5 Common reasons your baby is crying
Babies cry for many reasons. Kerry Hayes explores some of the main ones, and gives advice on how to soothe your little one when they are feeling unsettled.
Your baby is the most precious thing to you, so to hear them crying tears at your heart. You will do just about anything to make whatever it is that’s upsetting your little one better but sometimes it’s difficult to decipher why they’re crying in the first place.
There are many reasons why a baby cries. Understanding what the most common causes are, will help you to soothe them.
Hunger and gas
Babies cannot verbalise their need to be fed yet, so expressing this need by crying is the best way for them to communicate. There are some signs that you can look out for to pre-empt baby’s desperate call for food, which will help avoid that crying spell. These include fussing in newborns, lip-smacking, rooting for the breast, and bringing their little hands up to their mouths in a feeding gesture.
Remember that babies’ tummies are small, so the little that they hold gets absorbed quickly, thus their need to feed more often – especially if they are breastfeeding. Formula tends to last a little longer, but if your baby is crying and hasn’t fed in an hour or so, try offering him the breast or a bottle.
Following that feeding, babies often experiences gassiness, as air is sucked in when breast or bottle feeding. Some babies are extra sensitive to the bloating that comes with having gas in their little bodies, and a gentle burping can relieve the discomfort. Laying your baby on their back and gently pedalling their legs in a bicycle motion can also help them to release that uncomfortable gas.
Could that gas be colic?
Tummy troubles associated with colic can also make your baby very unhappy and prone to crying. If burping and passing wind don’t stop baby crying, and the crying continues for a number of hours, the somewhat mysterious condition of colic could be the cause. Colic occurs in babies that are between six and 10 weeks old, and the cause for this condition is unknown. A colicky baby’s cries are usually louder and more high-pitched than normal, and last for at least three hours a day for more than three days a week persisting for more than three weeks. Soothing a colicky baby can be extremely difficult and parents can become overwhelmed. However, the good news is that colic doesn’t last forever, so often all that is needed is a bit of patience and it will be over in no time.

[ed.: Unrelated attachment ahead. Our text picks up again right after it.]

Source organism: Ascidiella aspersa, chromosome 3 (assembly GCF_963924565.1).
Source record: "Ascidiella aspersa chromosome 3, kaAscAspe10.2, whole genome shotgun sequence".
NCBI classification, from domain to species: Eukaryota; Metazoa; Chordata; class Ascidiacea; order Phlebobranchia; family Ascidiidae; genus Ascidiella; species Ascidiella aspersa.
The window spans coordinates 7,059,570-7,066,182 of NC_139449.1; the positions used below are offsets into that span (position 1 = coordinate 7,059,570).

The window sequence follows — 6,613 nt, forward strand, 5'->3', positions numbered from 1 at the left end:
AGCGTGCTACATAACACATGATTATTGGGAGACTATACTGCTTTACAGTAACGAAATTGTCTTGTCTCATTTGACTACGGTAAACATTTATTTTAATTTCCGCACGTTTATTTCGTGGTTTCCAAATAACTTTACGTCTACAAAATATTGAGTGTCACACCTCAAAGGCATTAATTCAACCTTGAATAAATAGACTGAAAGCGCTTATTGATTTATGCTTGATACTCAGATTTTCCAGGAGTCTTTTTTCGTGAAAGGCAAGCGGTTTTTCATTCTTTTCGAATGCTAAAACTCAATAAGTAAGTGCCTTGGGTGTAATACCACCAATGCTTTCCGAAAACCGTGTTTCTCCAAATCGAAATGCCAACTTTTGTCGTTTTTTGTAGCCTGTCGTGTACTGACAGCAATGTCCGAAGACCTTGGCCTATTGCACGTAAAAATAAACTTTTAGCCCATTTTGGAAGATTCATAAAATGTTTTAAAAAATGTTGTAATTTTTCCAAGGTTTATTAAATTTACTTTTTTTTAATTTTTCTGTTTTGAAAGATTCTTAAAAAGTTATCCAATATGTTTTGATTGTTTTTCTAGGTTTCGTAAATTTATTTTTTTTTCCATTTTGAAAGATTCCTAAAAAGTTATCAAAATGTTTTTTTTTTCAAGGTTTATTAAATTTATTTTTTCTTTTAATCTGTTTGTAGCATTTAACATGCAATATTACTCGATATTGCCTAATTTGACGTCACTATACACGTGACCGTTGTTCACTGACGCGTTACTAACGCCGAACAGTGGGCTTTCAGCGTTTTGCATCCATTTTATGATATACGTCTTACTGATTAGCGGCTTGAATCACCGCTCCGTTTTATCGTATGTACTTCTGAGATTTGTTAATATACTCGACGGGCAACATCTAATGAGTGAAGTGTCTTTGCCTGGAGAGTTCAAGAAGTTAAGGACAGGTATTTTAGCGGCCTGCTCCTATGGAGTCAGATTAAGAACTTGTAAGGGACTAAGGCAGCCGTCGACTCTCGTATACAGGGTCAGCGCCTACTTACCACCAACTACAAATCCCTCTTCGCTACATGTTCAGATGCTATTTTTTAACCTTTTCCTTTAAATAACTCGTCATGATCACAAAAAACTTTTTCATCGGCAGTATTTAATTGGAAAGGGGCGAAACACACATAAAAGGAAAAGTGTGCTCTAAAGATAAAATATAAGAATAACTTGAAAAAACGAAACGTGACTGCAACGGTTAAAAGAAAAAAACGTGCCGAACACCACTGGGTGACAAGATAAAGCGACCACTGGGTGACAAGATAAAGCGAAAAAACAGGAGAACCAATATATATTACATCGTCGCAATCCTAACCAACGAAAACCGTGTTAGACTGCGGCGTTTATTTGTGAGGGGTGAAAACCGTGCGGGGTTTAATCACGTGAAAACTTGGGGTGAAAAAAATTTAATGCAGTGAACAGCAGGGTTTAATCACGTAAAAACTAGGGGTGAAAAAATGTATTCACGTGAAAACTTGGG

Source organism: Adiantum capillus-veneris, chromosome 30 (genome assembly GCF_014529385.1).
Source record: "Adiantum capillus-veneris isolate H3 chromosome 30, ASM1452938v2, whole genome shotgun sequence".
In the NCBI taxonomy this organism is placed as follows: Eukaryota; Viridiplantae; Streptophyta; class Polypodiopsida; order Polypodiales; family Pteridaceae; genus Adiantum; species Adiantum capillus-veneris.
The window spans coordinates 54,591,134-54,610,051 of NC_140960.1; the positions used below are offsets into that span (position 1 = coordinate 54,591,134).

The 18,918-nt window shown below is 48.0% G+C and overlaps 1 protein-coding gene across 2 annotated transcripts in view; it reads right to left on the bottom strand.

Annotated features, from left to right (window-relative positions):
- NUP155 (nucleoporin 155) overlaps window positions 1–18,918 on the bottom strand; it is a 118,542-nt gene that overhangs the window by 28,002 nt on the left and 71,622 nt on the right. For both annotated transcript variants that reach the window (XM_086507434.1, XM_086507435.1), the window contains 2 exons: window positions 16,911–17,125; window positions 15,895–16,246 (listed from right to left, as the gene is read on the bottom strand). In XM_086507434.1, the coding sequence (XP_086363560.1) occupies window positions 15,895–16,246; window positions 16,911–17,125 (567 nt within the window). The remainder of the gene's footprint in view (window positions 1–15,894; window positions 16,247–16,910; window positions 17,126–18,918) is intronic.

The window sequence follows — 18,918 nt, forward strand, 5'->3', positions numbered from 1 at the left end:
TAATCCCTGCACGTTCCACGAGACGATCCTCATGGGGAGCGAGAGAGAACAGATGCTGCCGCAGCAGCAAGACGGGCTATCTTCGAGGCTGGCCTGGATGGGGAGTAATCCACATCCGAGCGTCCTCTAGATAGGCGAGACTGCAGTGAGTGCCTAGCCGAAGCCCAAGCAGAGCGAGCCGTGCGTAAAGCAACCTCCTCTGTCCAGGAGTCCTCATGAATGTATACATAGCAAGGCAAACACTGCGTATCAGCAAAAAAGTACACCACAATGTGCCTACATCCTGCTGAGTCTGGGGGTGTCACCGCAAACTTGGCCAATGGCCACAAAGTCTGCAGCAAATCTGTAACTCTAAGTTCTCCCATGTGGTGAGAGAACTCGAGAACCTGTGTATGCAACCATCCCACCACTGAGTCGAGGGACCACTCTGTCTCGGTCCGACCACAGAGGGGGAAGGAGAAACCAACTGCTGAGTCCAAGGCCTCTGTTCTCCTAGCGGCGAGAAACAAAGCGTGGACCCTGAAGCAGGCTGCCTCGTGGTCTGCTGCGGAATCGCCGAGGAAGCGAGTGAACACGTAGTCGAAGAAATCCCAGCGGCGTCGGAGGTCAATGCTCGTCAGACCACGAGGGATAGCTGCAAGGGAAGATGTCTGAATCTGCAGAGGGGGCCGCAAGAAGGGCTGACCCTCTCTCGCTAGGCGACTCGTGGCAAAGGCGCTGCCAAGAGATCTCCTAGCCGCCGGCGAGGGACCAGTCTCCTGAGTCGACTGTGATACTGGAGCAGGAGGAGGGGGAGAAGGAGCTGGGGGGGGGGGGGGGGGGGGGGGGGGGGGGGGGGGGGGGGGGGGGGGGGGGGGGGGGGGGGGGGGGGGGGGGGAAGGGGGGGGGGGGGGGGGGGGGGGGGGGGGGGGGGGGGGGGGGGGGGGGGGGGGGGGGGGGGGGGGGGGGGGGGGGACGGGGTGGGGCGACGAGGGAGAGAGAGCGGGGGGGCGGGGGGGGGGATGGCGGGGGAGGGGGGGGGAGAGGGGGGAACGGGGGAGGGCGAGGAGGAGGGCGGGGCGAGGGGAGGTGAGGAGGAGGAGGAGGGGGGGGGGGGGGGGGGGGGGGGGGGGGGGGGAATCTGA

Although there are no prescribed medical treatements for colic, many parents swear by over-the-counter anti-gas drops or gripe water, but it is always advisable to seek the guidance of your GP or paediatrician before giving your little one any form of medication.
Other suggestions for soothing a colicky baby include: swaddling your baby or playing different noises for your little one. Anything from a specific playlist of songs to the sound of the vacuum cleaner may help to settle your baby. Playing white noise for your baby can also help to calm them down, according to some parents.
I need to sleep mom
Tiredness, or over-tiredness, is a primary culprit in an unhappy, weepy baby. Quite the opposite of nodding off easily when tired, an exhausted baby can fuss and cry for ages before heading off to dreamland.
Over-stimulation is a sure-fire way of pushing baby over the tiredness edge, and their attempt to take everything in when so much is happening, can leave them feeling completely overwhelmed and, understandably, very unsettled and upset.
Removing your little one from an over-stimulating environment is the best way to calm them down, even if it’s walking away to a quiet corner and rocking them gently while talking to them in a soothing voice.
Other signals of tiredness include staring blankly into space and becoming uncharacteristically quiet all of a sudden. Helping your baby calm down and feel more secure will aid them in falling asleep – swaddling is a great way to make your baby feel safe, cosy and comfy, and more inclined to be lulled into sleep.
Having a dirty nappy would make anyone uncomfortable, especially a baby who can’t do anything about it himself but cry to let someone know that he has a dirty nappy. Some babies can hang on longer than others to have a soiled nappy taken care of but regular nappy-checking can save baby from much discomfort and a consequent unpleasant nappy rash.
Babies require a lot of love and attention, and sometimes a cry is really just a need for a cuddle. Hearing their parents’ voices, their heartbeats, seeing their faces, and smelling their unique mom or dad-scent, can settle baby in moments, and leave them happy and gurgling.
If baby calls to be held more often than not, this can be very demanding and tiring for parents – consider putting your baby in a sling or front carrier as you go about your household chores. This will add a soothing rhythm to the closeness that your baby feels to you as you wash dishes or do laundry.